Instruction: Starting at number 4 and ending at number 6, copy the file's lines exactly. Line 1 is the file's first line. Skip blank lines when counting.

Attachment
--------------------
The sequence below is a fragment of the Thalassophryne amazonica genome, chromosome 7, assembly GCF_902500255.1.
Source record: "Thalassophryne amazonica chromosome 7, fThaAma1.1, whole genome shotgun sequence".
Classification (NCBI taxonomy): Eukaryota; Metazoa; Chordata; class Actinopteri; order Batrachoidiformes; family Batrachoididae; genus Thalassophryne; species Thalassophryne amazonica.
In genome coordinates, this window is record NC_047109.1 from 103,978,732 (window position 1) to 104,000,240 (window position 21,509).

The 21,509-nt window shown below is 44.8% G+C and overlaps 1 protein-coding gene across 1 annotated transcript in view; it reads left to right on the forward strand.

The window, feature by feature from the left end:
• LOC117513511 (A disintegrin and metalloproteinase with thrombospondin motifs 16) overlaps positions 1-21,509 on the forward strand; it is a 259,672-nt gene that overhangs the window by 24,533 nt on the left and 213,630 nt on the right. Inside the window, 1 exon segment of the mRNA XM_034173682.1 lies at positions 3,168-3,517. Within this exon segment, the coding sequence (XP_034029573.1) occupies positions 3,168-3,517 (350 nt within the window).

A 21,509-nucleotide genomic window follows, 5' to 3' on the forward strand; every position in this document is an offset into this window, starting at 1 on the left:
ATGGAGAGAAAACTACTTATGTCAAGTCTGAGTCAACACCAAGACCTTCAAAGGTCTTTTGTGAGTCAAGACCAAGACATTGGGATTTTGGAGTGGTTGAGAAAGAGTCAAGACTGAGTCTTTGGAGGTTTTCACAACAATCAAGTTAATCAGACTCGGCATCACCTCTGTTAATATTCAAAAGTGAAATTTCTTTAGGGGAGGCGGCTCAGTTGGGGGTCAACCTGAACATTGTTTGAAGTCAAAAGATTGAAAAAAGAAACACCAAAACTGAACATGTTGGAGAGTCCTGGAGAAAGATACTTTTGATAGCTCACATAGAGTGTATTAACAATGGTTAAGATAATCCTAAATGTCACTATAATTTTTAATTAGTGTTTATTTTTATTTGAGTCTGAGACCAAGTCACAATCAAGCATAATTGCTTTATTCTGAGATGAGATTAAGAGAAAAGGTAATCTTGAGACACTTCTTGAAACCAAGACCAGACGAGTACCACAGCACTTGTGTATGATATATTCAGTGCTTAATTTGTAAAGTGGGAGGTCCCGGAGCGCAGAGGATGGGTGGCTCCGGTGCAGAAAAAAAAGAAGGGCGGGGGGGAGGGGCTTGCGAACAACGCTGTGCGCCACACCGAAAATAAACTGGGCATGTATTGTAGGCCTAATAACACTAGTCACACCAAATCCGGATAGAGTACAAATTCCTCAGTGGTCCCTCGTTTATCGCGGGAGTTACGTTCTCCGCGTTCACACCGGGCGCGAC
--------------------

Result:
In genome coordinates, this window is record NC_047109.1 from 103,978,732 (window position 1) to 104,000,240 (window position 21,509).

The 21,509-nt window shown below is 44.8% G+C and overlaps 1 protein-coding gene across 1 annotated transcript in view; it reads left to right on the forward strand.

The window, feature by feature from the left end: